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In the ElGamal cryptosystem, I was wondering whether the $m$ (message) should be less than $p$ (large prime). Because on decryption, we are getting $m \bmod p$. For $m \bmod p$ to be equal to $m$, shouldn't $m$ be less than $p$? So what should be the size of $p$? Should it be a very very large prime number if I need to encrypt a file of 5 GB or something?

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up vote 4 down vote accepted

As your message treated as one element in the finite field defined by $p$, it must be smaller than this $p$.

There are other reasons, but you mention one about why to use hybrid systems. When you encrypt using public key, the process starts by generate a random symmetric key used to encrypt your data. What is encrypted using the public key is this symmetric key.

Another reason is to encrypt to more than one recipient. The data itself is encrypted once for all, and is this symmetric key the one encrypted for each target.

Note that the size of a symmetric key is much smaller than the size of its equivalent in security in public key.

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no.. just have only a very large prime $p$, then break your file into chunks less than $p$..

use Cipher Block Chaining (CBC) or Cipher Feedback (CFB) to get the work done.

For more concrete references on them, see Modes of Operation. this Wiki is pretty cool to begin with. Maybe you can look at here after that :)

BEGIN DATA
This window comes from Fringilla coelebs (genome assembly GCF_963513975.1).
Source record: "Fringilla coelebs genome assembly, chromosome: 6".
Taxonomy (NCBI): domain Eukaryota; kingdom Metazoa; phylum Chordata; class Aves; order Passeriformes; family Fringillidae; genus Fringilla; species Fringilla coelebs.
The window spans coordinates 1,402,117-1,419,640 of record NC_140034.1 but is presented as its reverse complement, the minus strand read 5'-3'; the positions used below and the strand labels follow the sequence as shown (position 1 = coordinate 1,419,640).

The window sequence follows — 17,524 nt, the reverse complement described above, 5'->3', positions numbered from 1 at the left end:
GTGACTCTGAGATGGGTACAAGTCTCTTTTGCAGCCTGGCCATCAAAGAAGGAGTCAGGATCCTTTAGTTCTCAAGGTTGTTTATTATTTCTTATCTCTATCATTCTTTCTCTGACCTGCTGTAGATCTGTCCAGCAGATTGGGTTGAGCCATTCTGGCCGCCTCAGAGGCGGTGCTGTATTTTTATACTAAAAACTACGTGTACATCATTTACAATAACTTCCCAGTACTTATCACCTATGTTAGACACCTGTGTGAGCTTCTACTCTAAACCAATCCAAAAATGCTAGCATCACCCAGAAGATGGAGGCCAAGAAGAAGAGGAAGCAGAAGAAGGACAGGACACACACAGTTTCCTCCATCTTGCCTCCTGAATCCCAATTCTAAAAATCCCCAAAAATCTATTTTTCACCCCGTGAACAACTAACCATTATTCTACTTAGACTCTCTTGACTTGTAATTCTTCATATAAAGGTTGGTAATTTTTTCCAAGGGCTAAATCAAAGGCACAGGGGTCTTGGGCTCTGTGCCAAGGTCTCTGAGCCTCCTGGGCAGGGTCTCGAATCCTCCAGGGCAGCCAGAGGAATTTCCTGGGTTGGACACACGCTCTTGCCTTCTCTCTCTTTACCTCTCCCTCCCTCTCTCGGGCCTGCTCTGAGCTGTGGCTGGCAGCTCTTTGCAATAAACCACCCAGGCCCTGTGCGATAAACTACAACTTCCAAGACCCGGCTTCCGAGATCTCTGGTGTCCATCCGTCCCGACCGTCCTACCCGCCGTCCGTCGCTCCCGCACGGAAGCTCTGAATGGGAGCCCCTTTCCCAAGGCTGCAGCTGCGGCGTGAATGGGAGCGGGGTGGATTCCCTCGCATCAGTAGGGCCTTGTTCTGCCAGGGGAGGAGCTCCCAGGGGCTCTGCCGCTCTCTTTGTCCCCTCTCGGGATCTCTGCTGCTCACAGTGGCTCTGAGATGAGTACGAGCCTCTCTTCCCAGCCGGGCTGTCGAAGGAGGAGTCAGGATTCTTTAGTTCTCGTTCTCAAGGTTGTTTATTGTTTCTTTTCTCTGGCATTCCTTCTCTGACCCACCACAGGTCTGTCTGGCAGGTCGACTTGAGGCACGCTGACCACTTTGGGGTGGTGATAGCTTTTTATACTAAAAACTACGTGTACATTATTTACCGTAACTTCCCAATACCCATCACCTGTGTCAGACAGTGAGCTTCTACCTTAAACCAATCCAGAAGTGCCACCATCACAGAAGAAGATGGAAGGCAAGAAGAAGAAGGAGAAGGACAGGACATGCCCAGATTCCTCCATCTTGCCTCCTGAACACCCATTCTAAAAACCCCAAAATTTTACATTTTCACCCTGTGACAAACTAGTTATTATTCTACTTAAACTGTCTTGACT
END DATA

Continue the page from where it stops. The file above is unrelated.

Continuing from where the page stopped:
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How, and why, would you possibly use ElGamal encryption in a chaining mode? It is not a block cipher and the cipher text is always greater than the plain text. – Henrick Hellström May 8 '14 at 17:53
Theoretically it can be done, right? :) but yes, I agree with you.. ElGamal is certainly not the best way to do it!! – Subhayan May 8 '14 at 18:00
No, it is theoretically impossible, unless you alter either the modes or the ElGamal encryption algorithm beyond recognition. I am curious about if you had any such alterations in mind, and if you can point to a security analysis of the result. – Henrick Hellström May 8 '14 at 18:07
i still want to say it can be done.. i'll do something, i will have a blog post or something similar (next week, sorry for delay) and give you a link :) – Subhayan May 8 '14 at 18:24
Can it be done? Probably. Just use one half of the ciphertext in the chaining, or apply some hash function to the chaining, or anything similar; XOR can also be replaced with addition in the field or another operation, it doesn't matter. Is it proven? No. Is it any good? Absolutely not. – tylo May 9 '14 at 10:49

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